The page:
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I floss daily, brush after every meal, and trouble deaf heaven with my bootless cries.

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Sunday, March 27, 2011

You Can Have It All, Part I

I wrote in a recent post about my desire to figure out a way to "do it all." I know I'm not alone in this. Most of my friends have a similar feeling, as I think many creative, intelligent people with wide interests do. And when it comes right down to it, I know that I can't do it all and that it's probably a recipe for insanity to really try. But I'd like to do most of it.

I've been thinking on this perpetual desire I've had to do more than I can really do, something I've been struggling with since I was in college, but which has gotten a lot more pressing since I've become a mom. Lately I find I've made a certain kind of peace with the limited but still pretty massive amount of stuff I do manage to do. I have a very full life and play many roles, most of them reasonably well, and in my clearer moments I feel proud that I pull it all off in spite of the fact that I'm not naturally very organized or efficient (it's amazing how long it takes me to clean my desk, for example) and the fact that I insist on trying to get eight hours of sleep a night (and actually succeed at getting seven most nights).

In my clearer moments, I look at my life and think I'm really lucky to have a lot of different cool stuff going on and so much stimulation in my life, and I know that even if I'm not able to spend as much time doing any one of the dozen or so things I really care about, still, I manage to spend a decent amount of time doing most of them and some time doing all of them. And, hey, that's really not too shabby.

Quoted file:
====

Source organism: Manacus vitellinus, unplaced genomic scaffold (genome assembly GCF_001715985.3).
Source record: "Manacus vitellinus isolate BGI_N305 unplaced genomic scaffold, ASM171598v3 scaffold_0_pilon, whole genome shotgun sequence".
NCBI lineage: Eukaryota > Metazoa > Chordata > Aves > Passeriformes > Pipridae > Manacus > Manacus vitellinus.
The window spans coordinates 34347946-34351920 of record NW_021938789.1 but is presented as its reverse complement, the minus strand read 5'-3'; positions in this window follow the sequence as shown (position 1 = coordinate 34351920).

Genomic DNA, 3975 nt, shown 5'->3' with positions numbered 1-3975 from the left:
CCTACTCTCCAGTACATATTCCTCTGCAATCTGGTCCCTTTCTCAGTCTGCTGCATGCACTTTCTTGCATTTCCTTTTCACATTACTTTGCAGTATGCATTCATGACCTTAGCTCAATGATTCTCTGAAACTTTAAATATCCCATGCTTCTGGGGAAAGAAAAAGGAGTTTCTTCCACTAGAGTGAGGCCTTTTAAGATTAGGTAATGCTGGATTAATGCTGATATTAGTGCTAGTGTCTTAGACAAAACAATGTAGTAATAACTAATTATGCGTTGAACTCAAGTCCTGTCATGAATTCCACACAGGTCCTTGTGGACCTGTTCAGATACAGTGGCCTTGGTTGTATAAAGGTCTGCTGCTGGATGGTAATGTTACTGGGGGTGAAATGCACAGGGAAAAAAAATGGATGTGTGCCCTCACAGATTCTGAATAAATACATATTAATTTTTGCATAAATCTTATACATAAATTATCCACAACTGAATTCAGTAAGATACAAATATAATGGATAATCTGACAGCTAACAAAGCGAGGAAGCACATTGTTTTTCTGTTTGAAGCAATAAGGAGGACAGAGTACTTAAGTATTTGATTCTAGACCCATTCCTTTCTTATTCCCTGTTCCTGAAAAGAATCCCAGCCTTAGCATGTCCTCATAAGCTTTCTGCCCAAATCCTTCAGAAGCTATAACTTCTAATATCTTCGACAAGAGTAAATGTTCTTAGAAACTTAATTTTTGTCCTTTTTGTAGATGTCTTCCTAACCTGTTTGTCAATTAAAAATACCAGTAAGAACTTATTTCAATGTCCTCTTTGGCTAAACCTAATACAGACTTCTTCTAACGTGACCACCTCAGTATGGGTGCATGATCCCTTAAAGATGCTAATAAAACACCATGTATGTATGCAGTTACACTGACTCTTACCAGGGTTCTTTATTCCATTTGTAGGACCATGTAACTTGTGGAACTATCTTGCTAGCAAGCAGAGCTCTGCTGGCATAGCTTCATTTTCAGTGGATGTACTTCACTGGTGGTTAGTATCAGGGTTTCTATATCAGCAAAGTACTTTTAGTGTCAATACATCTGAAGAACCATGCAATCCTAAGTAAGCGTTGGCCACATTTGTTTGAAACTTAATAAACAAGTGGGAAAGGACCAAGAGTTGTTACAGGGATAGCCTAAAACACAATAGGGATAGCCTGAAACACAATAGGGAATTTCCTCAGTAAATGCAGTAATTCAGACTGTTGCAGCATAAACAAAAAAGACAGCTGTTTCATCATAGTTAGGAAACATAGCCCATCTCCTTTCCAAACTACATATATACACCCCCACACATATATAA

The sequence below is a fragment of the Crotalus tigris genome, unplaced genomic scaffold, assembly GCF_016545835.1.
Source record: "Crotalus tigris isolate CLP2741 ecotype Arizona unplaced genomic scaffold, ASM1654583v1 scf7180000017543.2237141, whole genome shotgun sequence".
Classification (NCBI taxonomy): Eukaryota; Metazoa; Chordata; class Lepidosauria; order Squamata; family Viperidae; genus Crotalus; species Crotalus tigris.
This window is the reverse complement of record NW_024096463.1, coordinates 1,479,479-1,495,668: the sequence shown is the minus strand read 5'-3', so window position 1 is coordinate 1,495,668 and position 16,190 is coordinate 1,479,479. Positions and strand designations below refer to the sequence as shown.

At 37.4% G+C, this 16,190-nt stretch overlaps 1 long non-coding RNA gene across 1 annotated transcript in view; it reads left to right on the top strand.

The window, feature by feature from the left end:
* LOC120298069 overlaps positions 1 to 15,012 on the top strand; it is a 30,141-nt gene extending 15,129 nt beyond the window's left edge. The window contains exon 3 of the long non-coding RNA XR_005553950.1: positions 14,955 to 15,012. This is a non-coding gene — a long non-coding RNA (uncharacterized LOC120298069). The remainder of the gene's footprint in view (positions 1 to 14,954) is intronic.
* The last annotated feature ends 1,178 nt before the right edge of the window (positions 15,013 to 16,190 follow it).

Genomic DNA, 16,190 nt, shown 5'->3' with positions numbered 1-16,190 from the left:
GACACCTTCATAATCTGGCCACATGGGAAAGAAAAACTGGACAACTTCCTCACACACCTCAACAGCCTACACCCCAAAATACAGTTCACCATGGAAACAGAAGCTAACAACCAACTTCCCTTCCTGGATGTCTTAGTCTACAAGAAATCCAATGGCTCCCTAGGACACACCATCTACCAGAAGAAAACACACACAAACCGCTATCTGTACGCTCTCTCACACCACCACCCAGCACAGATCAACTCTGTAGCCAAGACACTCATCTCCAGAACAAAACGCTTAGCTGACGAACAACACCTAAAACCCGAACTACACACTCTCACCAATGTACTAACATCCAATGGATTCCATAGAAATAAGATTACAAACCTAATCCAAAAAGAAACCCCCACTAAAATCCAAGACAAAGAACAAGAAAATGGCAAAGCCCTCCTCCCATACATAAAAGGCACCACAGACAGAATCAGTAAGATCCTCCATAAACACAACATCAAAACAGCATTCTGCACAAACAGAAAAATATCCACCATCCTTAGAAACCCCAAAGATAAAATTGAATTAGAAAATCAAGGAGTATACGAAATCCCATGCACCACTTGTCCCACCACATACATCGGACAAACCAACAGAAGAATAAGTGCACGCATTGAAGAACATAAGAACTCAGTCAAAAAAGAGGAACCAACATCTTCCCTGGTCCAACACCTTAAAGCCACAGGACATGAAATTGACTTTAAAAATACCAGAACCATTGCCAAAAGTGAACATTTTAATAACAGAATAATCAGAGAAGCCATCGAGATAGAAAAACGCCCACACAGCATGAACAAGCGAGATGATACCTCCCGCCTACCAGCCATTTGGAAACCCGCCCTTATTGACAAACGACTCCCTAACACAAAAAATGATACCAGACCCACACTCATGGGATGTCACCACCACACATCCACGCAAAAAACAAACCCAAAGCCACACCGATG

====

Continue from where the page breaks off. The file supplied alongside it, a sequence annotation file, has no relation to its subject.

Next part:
In my more befuddled moments I think Shit! I'm not doing (or I'm hardly doing) X, Y, and Z thing I want to do! And on top of it all, I think my life is on the verge of being totally out-of-control!

Those more befuddled moments tend to become the norm rather than the exception during periods of my life when I suddenly have something new and time-consuming added to the already precariously balanced load that is any given week of my life. Like last spring when I found myself heading up a contentious search committee at school and when O. joined a little league team that had two ninety-minute practices a week, plus games. That put me over the edge and I really felt like I was losing my mind for about six weeks there. And during that period, I had to give up many of the things I usually like to do at least a little bit each week; my guitar gathered dust, I wrote no poems and read few, I neglected my journal aside from the occasional five-minute pen-scrawled kvetch, I allowed my typically somewhat messy house to devolve into domestic disaster mode.

That was bad, and I felt very harried and harassed for an uncomfortably long stretch. In my normal life, I feel harried and harassed on a pretty regular basis, but usually for about five or ten minutes (in some scenario involving one or both of my children) or occasionally for an hour or two (in some scenario most likely connected to adults at my school). And I can handle those short periods.

But suddenly, just as I've begun to feel that I'm making peace with what I manage to fit into my life and what I can't really fit in to the extent I'd like to, I find myself taking on new stuff, or (perhaps more accurately) reincorporating stuff I'd either consciously chosen not to do or things that had fallen by the wayside. And a meditation on those things, their allure, and my inability to give anything else up in order to accommodate them will follow in a future installment of this post.

In the meantime, tell me your story of balance or lack thereof. (Then watch an adorable performance of the song to which my post title alludes.)